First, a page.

Exploring Siem Reap
Once a small village in the middle of Cambodian nowhere, Siem Reap is now one of the fastest-growing cities in Southeast Asia. Its proximity to the magnificent, ancient Angkor Archaeological Park with its temples and palaces has resulted in a plethora of hotels and tourism conveniences, but its ambience is still laid-back, welcoming, and typically Cambodian. A plethora of accommodation, from budget to four-star, awaits the traveller, with the most modern and sophisticated hotels set along the main highway leading to Siem Reap International Airport, and the quirkiest and lowest priced options set around the city’s entertainment and market hub in the suitably-named Pub Street.The highlight, of course, is the Angkor Archaeological Park itself, located six kilometres from the centre in a vast, 400-square kilometre park. Built between the 9th and 15th centuries, the several capital cities of the powerful Khmer Empire contained Angkor Wat itself and Angkor Thom’s spectacular Bayun Temple with its stunning sculptures and many palaces and ceremonial buildings. The early temples were dedicated to the Hindu pantheon of gods, with the Buddhist architecture dating from 1200 AD when the ruler Jayavarman VII converted to the Buddhist faith. Now a UNESCO World Heritage site, the site presents craftsmanship that is unrivalled in the entire region.
Once you’ve spent a few fascinating days wandering around the Angkor complex, it’s time to explore the rural villages and natural wonders of this ancient corner of Cambodia.
- Tonle Sap LakeHuge Tonle Sap Lake is a short drive away with its stilted fishing villages and unspoiled remote shores. Its waters recede during the dry season and increase to cover the surrounding land during the rains, and it’s an ecological treasure for its local lifestyles and unique flora and flora, including bird life.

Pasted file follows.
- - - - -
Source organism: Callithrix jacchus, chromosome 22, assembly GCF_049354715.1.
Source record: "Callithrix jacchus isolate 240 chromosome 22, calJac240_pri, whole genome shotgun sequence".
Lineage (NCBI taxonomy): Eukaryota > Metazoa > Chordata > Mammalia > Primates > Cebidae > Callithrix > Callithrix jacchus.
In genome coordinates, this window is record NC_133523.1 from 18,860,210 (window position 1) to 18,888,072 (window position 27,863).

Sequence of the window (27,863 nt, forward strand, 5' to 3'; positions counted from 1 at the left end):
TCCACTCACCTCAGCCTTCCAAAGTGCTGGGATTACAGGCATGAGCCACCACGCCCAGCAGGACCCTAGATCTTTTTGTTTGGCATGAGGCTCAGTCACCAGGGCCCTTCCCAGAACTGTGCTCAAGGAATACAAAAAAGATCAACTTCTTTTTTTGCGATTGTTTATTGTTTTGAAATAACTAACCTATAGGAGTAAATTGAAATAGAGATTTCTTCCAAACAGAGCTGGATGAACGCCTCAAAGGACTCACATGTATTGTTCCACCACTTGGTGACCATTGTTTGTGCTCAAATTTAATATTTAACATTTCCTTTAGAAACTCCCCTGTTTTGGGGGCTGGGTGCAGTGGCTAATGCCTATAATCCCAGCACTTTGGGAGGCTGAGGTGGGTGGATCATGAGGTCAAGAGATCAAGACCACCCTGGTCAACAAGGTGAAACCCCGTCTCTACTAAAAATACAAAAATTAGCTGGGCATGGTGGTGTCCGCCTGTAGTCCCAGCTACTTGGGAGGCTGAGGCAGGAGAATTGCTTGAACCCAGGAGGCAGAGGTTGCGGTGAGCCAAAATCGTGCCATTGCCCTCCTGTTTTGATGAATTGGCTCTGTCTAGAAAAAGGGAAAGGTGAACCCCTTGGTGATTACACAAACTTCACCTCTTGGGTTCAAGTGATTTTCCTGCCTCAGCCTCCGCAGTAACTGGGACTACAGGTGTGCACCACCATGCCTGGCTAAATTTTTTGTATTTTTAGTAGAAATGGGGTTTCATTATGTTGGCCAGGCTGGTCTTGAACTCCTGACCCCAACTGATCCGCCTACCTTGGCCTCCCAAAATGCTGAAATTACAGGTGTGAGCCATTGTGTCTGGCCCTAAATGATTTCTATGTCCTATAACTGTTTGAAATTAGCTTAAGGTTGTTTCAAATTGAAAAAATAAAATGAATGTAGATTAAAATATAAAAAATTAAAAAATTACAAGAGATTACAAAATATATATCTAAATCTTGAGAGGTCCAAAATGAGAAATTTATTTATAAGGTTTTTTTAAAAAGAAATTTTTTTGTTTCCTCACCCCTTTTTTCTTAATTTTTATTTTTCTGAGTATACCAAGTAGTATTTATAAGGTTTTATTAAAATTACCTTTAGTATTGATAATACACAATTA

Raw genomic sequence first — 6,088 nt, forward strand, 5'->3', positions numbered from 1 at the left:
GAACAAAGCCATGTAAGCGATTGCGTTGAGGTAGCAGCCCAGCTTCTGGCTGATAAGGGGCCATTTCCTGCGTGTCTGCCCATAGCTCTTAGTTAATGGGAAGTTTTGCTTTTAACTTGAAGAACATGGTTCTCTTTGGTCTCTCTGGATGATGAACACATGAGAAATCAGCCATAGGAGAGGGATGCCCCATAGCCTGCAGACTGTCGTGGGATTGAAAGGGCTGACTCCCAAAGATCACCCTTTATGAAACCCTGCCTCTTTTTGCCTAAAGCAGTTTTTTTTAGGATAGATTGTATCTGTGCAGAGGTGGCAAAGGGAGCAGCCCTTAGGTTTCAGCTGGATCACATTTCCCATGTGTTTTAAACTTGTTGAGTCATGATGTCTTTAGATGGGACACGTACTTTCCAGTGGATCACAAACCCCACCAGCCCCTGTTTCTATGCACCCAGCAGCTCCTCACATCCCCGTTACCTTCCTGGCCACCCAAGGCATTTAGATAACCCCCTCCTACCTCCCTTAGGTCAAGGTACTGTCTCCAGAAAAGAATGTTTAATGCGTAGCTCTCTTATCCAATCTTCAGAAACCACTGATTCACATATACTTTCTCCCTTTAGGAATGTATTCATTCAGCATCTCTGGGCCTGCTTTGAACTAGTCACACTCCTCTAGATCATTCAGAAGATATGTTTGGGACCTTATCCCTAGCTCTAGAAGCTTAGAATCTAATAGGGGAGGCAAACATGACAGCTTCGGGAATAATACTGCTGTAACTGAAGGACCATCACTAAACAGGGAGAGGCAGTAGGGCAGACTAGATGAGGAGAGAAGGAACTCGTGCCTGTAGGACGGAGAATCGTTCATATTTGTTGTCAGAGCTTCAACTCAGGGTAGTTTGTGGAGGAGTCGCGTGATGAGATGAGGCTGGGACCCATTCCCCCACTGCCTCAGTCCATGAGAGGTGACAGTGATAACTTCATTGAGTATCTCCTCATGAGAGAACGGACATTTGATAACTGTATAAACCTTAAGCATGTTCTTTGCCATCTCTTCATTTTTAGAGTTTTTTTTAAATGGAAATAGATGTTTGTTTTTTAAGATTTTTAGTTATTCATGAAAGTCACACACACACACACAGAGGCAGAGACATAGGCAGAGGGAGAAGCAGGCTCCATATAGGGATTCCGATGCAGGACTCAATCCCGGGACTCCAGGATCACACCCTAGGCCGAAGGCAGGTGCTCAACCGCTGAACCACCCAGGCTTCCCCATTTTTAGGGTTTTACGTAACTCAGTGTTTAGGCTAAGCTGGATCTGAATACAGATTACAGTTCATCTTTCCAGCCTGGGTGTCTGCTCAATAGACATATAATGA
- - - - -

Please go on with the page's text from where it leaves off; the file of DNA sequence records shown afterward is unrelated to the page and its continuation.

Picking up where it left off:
- Kampong Phluk Floating VillageKampong Phluk is the least touristy of the several floating villages set around the lakeshore. Here, locals live out their lives entirely on the water during the rainy season, with boats the main means of transport between homes, schools, medical centres, and markets.
- Wat BoAncient Wat Bo is the oldest Buddhist temple in Siem Reap, with its ramshackle main hall oddly blending Thai temple architecture with French balustrades and arches. Many chedis interspersed with frangipani trees and bushes sculptured in various topiary styles, surround the hall.
Eating and drinking and shopping nearby
Dining out covers all tastes and budgets, from street and market stalls serving traditional take-outs to upscale hotels such as the Borei Angkor Resort & Spa and the Prince D Angkor Resort and Spa offering fine dining options and international cuisine. Pub Street isn’t just about drinking as many bars have first-floor eateries that serve delicious food. The Alley, with its numerous small restaurants, is worth investigating, Wat Bo Road offers tempting alternatives, and the Phsar Chas eateries offer Westernised versions of Cambodian specialties. Indian, organic, and vegetarian options are also easily found. Market shopping is the most fun here, with the Old Market area the obvious choice. Cambodia has a strong local craft tradition, with many workshops in the city centre open to visitors. For antiques, art, and top quality crafts, the shopping arcades in upscale hotels such as the Heritage Suites Hotel are the best choices.
Siem Reap International Airport hosts flights from most Asian air hubs, including Bangkok, Seoul, Singapore, Taipei, and Beijing, as well as from Frankfurt. Set on the outskirts of the city, the airport is due to be replaced in the future by a brand new facility some 60kms away. Transportation from the airport is by inexpensive taxis, bookable on arrival, or by even cheaper motorised rickshaws, and most hotels offer shuttle buses for those who book in advance. Getting around Siem Reap is by rickshaw, taxi, or hired car with a driver, a good option if you are planning to explore the area as well as visit Angkor.